by Kenton D. Franklin
If you ever wonder where the Village of Schaumburg, IL gets their water from, the first place you might look is the Village’s web site. Posted proudly under the heading, “History,” the site states, “Since 1988, Schaumburg has received 100% of its water from Lake Michigan via Chicago. Before that time, Schaumburg’s water was supplied by 18 wells located throughout the village” (Schaumburg’s Water System). From this point a good question becomes, “Why did Schaumburg switch from city sources to buying from Chicago?” That answer is elusive.
In order to find an answer, a clue is provided by Schaumburg. In the event that the Village’s water supply were to be cut off, the Village has a deal with the DuPage Water Commission (DWC). In the worst case scenario, DWC will supply the Village of Schaumburg with water. So where does DWC get their water from? It turns out that they get their water from Lake Michigan, via Chicago. There is one thing that is different and that is DWC makes its water supply history explicit. According to the DWC website, the County was using both deep and shallow wells for all their supply of water. Due to an increasing demand for water, the groundwater was depleting faster than it was naturally being replenished (DWC History). Could this be the reason for Schaumburg’s change in water supply?
The Village of Schaumburg, along with DuPage County and northern Cook County, is sitting over what is known as the Cambrian-Ordovician Aquifer System.
This is a vast network of groundwater reaching as far north as Minnesota, west through Iowa, and east through parts of Michigan, even extending past the Canadian border. This aquifer has been identified as mostly interbedded sandstone. Because of the hydraulic conductivity, or the speed water moves through the rock, this underground source of water is known to be low in terms of replenishment speed, but also vast in the amounts of water it is capable of storing (Sandstone aquifers). Aquifers like the Cambrian-Ordovician system have been tapped with wells for the purpose of supply drinking water for hundreds of years. Knowing this bit of information, a review of water use in the Chicago area is needed to provide more information on the current availability of water in the area.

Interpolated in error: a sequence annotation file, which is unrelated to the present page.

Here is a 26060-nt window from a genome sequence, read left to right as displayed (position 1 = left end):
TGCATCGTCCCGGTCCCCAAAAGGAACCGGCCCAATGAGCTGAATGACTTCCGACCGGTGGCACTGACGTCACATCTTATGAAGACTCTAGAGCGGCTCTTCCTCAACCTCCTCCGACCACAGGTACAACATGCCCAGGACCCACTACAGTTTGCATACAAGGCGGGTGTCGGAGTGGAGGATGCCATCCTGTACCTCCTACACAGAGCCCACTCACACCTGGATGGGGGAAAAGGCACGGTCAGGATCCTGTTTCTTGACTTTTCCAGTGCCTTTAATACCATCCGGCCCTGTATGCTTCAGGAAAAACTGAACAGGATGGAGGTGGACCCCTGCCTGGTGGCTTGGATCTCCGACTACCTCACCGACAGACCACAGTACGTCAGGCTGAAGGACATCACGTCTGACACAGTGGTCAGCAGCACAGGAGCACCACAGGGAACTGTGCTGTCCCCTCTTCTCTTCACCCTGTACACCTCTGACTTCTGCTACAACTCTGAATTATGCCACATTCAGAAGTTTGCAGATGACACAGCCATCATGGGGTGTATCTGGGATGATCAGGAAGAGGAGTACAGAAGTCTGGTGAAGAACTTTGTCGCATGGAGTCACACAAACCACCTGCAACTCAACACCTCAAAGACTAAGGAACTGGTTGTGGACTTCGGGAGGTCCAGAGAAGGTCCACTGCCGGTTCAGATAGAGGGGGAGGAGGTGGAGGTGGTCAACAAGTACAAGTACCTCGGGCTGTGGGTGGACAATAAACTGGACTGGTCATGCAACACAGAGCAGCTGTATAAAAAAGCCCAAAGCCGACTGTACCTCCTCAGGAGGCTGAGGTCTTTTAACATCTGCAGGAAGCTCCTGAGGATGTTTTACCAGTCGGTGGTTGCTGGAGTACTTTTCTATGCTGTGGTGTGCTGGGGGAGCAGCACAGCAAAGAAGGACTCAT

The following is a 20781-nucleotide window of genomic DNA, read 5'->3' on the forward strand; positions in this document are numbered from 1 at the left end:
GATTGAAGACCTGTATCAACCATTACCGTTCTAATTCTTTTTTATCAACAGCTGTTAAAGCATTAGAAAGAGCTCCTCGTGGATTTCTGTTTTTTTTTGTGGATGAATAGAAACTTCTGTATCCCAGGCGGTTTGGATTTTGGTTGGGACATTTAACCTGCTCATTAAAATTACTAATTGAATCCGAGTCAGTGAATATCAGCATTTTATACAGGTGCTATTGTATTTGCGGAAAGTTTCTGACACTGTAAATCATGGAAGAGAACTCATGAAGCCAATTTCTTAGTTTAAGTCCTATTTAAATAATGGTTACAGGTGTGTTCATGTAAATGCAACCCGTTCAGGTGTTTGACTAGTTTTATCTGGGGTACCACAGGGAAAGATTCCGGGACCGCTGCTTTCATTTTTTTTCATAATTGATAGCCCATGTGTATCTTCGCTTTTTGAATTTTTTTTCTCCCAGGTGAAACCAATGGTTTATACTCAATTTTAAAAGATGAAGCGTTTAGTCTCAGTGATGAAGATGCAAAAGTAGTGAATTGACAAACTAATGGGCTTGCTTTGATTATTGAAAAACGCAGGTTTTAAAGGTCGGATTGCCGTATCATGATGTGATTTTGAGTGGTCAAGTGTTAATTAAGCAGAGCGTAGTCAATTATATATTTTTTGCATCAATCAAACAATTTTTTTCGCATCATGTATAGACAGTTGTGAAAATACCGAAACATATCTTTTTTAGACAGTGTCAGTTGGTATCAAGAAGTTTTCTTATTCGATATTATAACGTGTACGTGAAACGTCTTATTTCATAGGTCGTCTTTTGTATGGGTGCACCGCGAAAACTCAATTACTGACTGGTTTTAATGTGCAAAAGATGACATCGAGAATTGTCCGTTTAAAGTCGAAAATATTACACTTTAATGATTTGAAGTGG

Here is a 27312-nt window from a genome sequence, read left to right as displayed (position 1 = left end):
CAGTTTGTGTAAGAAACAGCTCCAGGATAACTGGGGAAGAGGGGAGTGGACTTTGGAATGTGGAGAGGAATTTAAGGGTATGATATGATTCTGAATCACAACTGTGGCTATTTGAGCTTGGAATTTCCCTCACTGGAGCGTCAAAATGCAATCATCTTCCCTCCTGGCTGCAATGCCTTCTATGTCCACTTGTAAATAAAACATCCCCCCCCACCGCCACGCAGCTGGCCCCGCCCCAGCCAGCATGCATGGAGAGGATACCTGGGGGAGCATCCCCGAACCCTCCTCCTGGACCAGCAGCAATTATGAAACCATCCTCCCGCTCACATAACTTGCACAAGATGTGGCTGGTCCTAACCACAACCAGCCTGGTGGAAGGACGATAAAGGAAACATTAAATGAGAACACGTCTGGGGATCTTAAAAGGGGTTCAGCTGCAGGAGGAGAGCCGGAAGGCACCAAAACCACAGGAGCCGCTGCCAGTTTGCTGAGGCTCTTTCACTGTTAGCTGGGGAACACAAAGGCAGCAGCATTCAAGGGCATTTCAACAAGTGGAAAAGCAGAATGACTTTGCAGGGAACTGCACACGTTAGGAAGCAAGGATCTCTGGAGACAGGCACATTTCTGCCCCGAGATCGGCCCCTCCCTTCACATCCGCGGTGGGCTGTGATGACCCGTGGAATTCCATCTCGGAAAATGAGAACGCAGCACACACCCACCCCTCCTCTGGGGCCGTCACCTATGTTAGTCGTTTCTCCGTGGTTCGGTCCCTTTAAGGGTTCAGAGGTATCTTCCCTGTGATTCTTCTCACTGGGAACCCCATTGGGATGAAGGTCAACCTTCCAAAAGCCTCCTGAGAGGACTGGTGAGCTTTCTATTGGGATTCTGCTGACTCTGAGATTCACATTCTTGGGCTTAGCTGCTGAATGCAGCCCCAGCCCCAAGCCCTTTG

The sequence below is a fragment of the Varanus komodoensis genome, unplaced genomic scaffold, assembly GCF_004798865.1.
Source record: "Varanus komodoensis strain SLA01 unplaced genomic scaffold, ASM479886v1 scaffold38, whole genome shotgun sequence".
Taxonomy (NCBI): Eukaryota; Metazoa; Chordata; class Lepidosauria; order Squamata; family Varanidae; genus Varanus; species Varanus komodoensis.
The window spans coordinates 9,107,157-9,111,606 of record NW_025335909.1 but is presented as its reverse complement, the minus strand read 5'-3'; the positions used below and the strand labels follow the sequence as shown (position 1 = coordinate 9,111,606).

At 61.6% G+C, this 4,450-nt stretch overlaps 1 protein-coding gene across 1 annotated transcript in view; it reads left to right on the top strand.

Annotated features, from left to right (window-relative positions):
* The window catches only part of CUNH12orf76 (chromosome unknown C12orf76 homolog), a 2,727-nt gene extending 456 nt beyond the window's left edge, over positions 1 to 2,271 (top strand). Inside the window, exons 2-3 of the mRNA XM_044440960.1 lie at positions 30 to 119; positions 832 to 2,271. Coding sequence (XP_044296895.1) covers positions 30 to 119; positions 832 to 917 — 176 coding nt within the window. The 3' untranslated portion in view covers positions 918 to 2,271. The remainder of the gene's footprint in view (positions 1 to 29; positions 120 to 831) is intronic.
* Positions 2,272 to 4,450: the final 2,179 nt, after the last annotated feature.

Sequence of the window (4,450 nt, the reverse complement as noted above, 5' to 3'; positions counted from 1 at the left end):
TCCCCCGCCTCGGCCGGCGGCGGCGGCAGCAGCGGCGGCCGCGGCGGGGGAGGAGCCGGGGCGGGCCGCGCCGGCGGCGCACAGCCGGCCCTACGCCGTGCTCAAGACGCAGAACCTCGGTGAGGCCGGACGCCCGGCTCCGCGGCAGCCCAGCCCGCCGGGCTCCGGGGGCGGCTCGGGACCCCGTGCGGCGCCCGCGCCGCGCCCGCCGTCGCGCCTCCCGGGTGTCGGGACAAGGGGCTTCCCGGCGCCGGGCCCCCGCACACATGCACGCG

While the city of Chicago itself has been known for its use of Lake Michigan as a source of water, areas surrounding the city often used other sources due to the high costs involved with moving the water long distances from the lake (Dennis, 2007). Historically, a total of eight counties in northern Illinois have been using the Cambrian-Ordovician Aquifer as a reliable source of water for many years (Visocky, 1982). When the first deep well was drilled in northern Illinois in 1864, the well had enough pressure to supply roughly 200,000 gallons of water per day. By the year 1900, an increase in population in the area drove an increase in drilling new wells. At that time, the demand had increased considerably, up to 23.2 million gallons per day (MGD). During the next half-century, withdraws increased at a stable rate of almost 1 MGD per year. In 1955, the demand increased to 75.6 MGD and in 1979 that demand was at a record high of 186.2 MGD (Visocky, 1982).